My friend and colleague Jack Wakshlag started using median age for WB during their industry presentations, and other networks and programmers soon followed suit. It took several more years before Nielsen finally agreed to report it as a standard metric.
In my initial 1991 report, Fox’s median age was only 29, ABC’s was 37, NBC’s was 42, and CBS was the oldest at 45. There were only a dozen or so prime-time series with median ages above 50, all of them on CBS.
Ten years later, in 2000, there was still a relatively wide gap among the then six broadcast networks. WB’s median age was under 30, UPN and FOX were in the mid-30s, ABC and NBC were in the low 40s, and CBS was in the low 50s.
Another 10 years went by, and as younger viewers started to shift to other viewing sources, the broadcast networks aged considerably, while the gap between them narrowed. In 2010, for the first time, ABC, CBS, and NBC all had median ages of 50 or higher, with CBS topping out at 55. FOX had aged up to 45. Only CW had an average median age under 40.
In 2015, broadcast median ages continue to rise, with CBS at 59, ABC and NBC at 54, Fox at 49, and CW at 44. Roughly 45% of all ad-supported cable networks measured by Nielsen have median ages of 50 or higher.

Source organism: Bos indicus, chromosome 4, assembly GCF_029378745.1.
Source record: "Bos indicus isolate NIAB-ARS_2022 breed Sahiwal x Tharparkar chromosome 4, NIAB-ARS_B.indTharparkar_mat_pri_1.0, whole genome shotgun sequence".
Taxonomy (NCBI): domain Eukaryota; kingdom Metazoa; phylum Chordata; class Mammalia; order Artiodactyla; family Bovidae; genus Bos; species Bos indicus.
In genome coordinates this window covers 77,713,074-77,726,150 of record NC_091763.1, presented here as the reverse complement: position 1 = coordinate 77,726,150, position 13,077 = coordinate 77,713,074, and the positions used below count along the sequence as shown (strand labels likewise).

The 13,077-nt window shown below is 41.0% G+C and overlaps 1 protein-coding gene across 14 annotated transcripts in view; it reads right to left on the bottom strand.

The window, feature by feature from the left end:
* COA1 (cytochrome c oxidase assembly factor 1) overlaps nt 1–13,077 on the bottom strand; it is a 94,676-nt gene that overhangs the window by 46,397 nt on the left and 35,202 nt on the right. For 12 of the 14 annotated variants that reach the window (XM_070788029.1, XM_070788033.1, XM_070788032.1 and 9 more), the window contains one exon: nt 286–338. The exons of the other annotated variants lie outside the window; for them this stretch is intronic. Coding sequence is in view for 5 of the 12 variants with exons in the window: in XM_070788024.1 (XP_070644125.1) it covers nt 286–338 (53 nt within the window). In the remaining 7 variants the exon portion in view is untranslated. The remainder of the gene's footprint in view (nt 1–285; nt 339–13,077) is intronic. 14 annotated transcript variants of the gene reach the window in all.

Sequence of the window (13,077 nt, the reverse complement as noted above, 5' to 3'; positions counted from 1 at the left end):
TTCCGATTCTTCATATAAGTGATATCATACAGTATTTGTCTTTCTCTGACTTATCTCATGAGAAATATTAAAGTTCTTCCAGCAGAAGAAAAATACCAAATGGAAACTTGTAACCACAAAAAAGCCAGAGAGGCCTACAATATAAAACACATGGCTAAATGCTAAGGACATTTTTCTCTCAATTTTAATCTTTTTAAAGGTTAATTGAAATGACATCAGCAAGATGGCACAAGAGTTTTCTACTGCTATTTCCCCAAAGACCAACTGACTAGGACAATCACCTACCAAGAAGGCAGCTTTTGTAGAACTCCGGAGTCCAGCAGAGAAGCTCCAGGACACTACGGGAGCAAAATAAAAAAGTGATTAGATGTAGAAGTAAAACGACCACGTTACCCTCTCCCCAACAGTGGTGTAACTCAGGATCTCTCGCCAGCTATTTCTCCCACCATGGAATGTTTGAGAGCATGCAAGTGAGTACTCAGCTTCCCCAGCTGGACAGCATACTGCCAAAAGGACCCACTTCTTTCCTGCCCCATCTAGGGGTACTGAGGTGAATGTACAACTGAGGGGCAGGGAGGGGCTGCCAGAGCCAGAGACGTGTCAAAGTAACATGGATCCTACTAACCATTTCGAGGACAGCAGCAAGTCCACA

Originally, median age was seen as basically a simpler replacement for looking at percent composition for numerous demographic segments. While median age had real value 20 years ago in evaluating one network versus another, is that still true today?
If your target audience is adults 18-49, does it matter that TruTV’s average median age is 38 and TNT’s is 50? In a vacuum, maybe. But when you know TNT gets more than twice as many adults 18-49, the answer is obviously no.
Does it matter that AMC’s average median age is 42, when "Walking Dead" is 37, "Better Call Saul" is 42, "Mad Men" is 52, and "Turn" is 55? Or that FX’s average median age is 41, when "American Horror Story" and "Louie" are 37, "Mike & Molly" is 50, and "Justified" and "The Americans" are 55?
I recently worked at ION, and one of our ongoing frustrations was that too many in the industry looked at median age as though it meant something way beyond what it actually means. It was clear that if we could only get our average median age under 50, the industry would look at us differently.
Should it really matter, for example, that ION’s "Criminal Minds" has a median age of 53, compared to Nick-at-Nite’s "Friends" at 35 and USA’s "Modern Family" at 41? Even if all three have pretty much the same adult 18-49 ratings and "Criminal Minds" has a significantly higher Adults 25-54 rating? Of course it shouldn’t matter.
Unfortunately, in our business perception often trumps reality. And 50 is still a magic number.